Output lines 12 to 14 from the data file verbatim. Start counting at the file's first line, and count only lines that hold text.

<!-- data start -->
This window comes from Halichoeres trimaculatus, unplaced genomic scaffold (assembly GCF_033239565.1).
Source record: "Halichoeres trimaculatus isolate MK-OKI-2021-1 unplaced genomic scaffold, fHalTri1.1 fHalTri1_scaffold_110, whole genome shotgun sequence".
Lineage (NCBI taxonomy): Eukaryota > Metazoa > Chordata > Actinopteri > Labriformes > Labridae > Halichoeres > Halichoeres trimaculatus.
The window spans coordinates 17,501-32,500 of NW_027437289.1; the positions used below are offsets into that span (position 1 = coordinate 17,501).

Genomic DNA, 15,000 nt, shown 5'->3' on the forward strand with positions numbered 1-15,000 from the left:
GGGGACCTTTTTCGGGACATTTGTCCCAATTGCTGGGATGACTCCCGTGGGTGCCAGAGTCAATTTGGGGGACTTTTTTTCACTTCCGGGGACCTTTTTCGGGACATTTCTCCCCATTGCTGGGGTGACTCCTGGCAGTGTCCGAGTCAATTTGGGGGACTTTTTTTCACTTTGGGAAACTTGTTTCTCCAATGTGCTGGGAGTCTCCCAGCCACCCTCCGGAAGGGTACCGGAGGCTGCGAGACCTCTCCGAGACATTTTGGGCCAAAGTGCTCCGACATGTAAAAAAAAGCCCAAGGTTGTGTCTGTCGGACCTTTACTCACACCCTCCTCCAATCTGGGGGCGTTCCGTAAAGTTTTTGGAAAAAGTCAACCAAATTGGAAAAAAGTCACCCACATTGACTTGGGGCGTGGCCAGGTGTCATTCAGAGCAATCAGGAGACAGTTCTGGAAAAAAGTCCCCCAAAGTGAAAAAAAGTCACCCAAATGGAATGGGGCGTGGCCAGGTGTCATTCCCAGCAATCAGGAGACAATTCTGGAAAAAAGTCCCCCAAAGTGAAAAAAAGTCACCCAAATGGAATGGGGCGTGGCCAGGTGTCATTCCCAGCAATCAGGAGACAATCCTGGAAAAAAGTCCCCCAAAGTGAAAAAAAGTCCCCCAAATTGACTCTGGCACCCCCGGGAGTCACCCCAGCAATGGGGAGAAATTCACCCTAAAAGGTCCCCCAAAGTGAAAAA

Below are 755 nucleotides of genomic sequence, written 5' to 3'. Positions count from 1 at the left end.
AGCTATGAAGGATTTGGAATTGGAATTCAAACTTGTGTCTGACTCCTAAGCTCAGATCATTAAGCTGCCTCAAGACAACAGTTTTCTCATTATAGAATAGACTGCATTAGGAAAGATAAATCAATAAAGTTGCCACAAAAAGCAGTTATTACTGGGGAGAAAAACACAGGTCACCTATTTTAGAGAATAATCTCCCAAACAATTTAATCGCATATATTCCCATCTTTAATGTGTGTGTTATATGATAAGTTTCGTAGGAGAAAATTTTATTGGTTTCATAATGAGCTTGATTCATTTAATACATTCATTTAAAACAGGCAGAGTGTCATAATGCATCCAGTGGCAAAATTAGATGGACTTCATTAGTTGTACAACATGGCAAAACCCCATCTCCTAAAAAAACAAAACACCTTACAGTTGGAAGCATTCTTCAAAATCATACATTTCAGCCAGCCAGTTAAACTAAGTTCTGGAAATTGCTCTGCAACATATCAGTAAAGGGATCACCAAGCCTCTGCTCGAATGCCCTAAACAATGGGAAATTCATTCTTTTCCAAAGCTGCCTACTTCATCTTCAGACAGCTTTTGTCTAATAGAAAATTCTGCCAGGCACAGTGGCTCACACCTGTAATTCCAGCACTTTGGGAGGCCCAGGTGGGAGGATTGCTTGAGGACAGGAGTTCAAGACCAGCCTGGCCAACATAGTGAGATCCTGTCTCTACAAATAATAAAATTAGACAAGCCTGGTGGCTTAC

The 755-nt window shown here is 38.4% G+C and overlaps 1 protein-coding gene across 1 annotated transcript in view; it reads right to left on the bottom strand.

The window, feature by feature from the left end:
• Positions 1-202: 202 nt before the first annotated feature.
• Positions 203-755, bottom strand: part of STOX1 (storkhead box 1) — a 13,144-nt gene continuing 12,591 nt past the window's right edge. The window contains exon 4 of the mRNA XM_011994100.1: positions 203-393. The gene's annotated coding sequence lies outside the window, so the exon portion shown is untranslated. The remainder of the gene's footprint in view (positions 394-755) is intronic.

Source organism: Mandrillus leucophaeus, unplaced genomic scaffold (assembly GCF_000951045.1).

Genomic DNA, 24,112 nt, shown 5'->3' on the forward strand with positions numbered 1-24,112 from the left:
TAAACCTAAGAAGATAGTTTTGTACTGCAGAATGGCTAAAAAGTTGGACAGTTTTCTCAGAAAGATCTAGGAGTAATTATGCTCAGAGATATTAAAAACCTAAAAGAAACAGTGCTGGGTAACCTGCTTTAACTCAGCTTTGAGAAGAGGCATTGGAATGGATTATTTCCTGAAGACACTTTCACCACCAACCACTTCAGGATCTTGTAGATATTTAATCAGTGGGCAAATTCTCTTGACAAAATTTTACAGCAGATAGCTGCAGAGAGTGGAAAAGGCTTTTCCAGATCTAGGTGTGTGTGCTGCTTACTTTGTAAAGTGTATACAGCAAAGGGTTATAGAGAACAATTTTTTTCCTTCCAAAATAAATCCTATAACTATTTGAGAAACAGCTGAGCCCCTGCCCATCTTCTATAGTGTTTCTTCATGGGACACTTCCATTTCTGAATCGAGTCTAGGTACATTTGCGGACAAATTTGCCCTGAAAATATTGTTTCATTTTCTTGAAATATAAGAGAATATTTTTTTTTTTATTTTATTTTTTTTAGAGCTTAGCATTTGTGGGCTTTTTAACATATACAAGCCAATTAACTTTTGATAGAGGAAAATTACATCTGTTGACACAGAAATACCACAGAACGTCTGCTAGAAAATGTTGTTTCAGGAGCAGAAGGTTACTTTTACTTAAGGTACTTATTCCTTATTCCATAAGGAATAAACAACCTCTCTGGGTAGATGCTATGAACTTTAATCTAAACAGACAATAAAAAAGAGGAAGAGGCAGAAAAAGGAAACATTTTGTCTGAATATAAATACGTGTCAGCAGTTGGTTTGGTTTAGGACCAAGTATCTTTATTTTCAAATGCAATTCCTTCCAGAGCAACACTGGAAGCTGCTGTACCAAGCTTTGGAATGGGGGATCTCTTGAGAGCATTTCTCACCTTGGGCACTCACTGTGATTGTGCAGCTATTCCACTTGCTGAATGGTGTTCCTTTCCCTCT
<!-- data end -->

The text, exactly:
• Positions 203-755, bottom strand: part of STOX1 (storkhead box 1) — a 13,144-nt gene continuing 12,591 nt past the window's right edge. The window contains exon 4 of the mRNA XM_011994100.1: positions 203-393. The gene's annotated coding sequence lies outside the window, so the exon portion shown is untranslated. The remainder of the gene's footprint in view (positions 394-755) is intronic.

Source organism: Mandrillus leucophaeus, unplaced genomic scaffold (assembly GCF_000951045.1).

Genomic DNA, 24,112 nt, shown 5'->3' on the forward strand with positions numbered 1-24,112 from the left: